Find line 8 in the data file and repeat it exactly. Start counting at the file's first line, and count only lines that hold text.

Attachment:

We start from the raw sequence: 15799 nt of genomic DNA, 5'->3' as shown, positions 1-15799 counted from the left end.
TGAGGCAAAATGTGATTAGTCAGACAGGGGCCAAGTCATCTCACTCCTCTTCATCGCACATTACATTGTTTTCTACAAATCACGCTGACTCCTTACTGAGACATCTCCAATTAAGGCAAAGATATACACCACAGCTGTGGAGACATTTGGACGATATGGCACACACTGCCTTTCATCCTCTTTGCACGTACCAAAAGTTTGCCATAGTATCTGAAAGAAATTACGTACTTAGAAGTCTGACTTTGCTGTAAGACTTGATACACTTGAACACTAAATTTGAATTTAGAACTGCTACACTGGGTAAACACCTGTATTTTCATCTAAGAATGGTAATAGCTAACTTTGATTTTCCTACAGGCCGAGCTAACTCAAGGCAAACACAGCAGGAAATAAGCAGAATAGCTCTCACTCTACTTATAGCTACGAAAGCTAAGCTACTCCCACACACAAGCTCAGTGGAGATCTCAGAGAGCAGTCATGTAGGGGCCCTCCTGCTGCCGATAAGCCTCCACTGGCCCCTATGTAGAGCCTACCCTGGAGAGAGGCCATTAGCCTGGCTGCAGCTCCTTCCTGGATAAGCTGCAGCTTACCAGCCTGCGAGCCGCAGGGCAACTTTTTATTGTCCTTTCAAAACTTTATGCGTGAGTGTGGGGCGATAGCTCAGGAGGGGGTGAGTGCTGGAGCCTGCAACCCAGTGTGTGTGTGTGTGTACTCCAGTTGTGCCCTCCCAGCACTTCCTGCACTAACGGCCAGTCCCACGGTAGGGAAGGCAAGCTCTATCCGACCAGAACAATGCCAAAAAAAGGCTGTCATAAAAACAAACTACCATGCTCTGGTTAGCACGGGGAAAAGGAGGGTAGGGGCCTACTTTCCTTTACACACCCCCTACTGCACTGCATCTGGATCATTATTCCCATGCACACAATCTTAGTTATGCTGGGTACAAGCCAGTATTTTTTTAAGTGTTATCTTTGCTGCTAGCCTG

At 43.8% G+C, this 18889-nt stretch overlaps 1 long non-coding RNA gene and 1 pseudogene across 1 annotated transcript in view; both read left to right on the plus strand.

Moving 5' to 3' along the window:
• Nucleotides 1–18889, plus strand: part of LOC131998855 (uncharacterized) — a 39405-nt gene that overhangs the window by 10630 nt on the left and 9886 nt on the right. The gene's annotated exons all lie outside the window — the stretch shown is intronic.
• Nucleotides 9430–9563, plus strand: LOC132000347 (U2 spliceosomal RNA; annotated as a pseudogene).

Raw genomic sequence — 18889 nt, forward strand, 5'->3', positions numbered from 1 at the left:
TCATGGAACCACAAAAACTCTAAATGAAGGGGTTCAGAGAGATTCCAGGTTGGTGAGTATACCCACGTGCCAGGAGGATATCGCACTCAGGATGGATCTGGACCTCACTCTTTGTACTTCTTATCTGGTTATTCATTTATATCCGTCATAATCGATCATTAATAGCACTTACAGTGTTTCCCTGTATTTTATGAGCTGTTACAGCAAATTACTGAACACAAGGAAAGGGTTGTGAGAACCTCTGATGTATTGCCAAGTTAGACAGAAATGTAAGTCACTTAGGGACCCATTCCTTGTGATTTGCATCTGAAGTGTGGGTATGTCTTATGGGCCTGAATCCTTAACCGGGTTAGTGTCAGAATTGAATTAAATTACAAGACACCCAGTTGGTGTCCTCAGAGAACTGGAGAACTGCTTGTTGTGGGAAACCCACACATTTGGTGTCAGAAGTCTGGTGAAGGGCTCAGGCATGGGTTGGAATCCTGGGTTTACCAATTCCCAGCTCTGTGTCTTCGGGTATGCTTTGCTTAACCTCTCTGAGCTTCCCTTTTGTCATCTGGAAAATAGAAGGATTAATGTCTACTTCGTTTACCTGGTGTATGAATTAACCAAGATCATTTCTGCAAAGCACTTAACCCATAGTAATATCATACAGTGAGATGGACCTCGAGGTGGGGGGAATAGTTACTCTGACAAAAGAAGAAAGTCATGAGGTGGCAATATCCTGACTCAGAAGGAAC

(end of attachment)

TCATGGAACCACAAAAACTCTAAATGAAGGGGTTCAGAGAGATTCCAGGTTGGTGAGTATACCCACGTGCCAGGAGGATATCGCACTCAGGATGGATCTGGACCTCACTCTTTGTACTTCTTATCTGGTTATTCATTTATATCCGTCATAATCGATCATTAATAGCACTTACAGTGTTTCCCTGTATTTTATGAGCTGTTACAGCAAATTACTGAACACAAGGAAAGGGTTGTGAGAACCTCTGATGTATTGCCAAGTTAGACAGAAATGTAAGTCACTTAGGGACCCATTCCTTGTGATTTGCATCTGAAGTGTGGGTATGTCTTATGGGCCTGAATCCTTAACCGGGTTAGTGTCAGAATTGAATTAAATTACAAGACACCCAGTTGGTGTCCTCAGAGAACTGGAGAACTGCTTGTTGTGGGAAACCCACACATTTGGTGTCAGAAGTCTGGTGAAGGGCTCAGGCATGGGTTGGAATCCTGGGTTTACCAATTCCCAGCTCTGTGTCTTCGGGTATGCTTTGCTTAACCTCTCTGAGCTTCCCTTTTGTCATCTGGAAAATAGAAGGATTAATGTCTACTTCGTTTACCTGGTGTATGAATTAACCAAGATCATTTCTGCAAAGCACTTAACCCATAGTAATATCATACAGTGAGATGGACCTCGAGGTGGGGGGAATAGTTACTCTGACAAAAGAAGAAAGTCATGAGGTGGCAATATCCTGACTCAGAAGGAAC